"If I were a ranch, they would have named me Bar-Nothing" (Rita Hayworth); "Just one more thing" (Pete Falk); and "Book him, Danno" (Jack Lord).
Those may be unforgettable lines from three early film and TV stars, but they faded from memory when all three suffered from dementia before they passed away.
Although more than 5 million people in the United States contend with dementia today, the good news is that the rates are declining.
The Framingham Study recently revealed a 44 percent drop in dementia incidence since the late 1970s. And a new JAMA Internal Medicine study found that the rate declined by 24 percent from 2002 to 2012.
It looks like better heart health may be one reason dementia rates are falling.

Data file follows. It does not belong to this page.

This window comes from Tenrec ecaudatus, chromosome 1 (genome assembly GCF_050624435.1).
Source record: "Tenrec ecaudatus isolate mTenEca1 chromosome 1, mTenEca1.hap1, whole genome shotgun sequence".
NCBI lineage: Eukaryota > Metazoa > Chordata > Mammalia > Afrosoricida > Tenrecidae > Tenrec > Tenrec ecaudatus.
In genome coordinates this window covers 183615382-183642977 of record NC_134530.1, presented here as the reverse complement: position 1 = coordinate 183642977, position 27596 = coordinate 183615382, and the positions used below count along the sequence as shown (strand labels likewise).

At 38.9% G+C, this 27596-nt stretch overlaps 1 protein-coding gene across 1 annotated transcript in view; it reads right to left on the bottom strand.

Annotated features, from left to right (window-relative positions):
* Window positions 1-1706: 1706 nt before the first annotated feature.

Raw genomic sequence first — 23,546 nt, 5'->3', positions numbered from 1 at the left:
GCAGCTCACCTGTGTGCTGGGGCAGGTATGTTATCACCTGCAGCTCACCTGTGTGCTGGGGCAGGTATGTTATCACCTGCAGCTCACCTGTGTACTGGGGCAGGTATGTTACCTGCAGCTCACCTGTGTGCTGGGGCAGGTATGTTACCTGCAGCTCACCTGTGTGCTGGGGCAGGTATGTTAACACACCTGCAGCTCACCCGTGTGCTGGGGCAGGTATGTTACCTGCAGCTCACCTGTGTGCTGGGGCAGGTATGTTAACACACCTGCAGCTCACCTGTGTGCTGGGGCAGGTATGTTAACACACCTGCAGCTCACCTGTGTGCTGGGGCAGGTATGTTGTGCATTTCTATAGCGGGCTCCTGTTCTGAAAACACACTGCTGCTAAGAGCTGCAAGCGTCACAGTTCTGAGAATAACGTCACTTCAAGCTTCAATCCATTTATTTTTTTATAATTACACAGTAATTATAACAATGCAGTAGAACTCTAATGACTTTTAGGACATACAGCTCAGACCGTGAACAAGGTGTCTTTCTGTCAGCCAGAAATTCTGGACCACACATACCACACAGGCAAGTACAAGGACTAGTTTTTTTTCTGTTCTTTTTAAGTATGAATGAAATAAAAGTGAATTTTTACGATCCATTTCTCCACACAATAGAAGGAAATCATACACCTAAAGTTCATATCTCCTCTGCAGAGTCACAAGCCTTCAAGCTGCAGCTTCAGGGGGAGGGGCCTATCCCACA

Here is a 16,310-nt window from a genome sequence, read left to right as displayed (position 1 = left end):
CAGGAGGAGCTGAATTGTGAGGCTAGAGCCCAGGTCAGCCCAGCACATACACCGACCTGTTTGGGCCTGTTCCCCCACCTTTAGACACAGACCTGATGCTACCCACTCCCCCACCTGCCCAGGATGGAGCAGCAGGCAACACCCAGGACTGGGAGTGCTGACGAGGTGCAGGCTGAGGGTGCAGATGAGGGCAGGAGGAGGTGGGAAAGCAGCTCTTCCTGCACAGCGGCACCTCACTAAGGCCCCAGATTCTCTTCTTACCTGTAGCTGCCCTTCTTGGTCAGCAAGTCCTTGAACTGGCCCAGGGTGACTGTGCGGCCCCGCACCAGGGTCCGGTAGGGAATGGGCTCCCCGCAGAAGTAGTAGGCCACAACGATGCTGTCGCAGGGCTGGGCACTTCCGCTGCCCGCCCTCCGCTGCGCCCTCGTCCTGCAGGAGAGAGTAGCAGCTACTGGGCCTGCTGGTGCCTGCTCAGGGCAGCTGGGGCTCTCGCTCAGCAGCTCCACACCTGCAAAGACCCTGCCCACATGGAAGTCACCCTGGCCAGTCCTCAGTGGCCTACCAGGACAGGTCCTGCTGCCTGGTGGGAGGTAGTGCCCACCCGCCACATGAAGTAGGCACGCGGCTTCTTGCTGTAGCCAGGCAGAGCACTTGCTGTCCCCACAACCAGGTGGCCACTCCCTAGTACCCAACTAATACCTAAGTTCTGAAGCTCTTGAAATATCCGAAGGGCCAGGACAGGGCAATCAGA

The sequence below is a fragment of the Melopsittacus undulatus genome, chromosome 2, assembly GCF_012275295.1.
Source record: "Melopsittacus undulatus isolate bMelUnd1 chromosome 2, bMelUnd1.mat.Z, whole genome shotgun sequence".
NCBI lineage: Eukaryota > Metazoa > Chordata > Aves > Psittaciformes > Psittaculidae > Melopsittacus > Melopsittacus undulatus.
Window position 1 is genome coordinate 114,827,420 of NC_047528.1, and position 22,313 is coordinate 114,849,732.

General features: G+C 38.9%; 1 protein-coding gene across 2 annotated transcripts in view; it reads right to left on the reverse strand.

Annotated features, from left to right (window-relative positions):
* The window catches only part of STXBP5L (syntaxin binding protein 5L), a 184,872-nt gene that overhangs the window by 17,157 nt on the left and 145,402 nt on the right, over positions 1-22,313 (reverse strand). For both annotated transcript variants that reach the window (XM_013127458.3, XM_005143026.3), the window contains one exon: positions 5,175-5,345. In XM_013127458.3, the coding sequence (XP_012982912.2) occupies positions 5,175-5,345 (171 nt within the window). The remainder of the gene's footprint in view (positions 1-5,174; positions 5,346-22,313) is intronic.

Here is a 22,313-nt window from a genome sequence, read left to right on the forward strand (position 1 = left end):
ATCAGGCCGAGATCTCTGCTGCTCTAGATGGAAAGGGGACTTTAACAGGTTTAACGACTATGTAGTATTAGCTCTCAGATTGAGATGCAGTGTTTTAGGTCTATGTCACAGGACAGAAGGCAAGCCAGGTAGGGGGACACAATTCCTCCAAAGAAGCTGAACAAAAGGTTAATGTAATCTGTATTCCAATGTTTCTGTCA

For instance, people are taking statins and reducing their intake of red meat (still too high, but down from more than 130 pounds per person annually to 106) and sugary sodas (down 25 percent).
How can you get in on this trend?
1. Keep your mind challenged and stay socially connected. Take a class; volunteer; learn a new language; play the game Double-Decision (it increases your brain's processing speed and has been shown to cut the risk for dementia by 48 percent over 10 years).
2. Keep your cardiovascular system in tip-top shape: Ask your doc about taking a daily low-dose aspirin and a statin if you have stubborn elevated levels of LDL cholesterol; take sugar and syrups, any refined grain and all trans and most sat fats off your plate; walk 10,000 steps a day or the equivalent; and don't smoke! It works.
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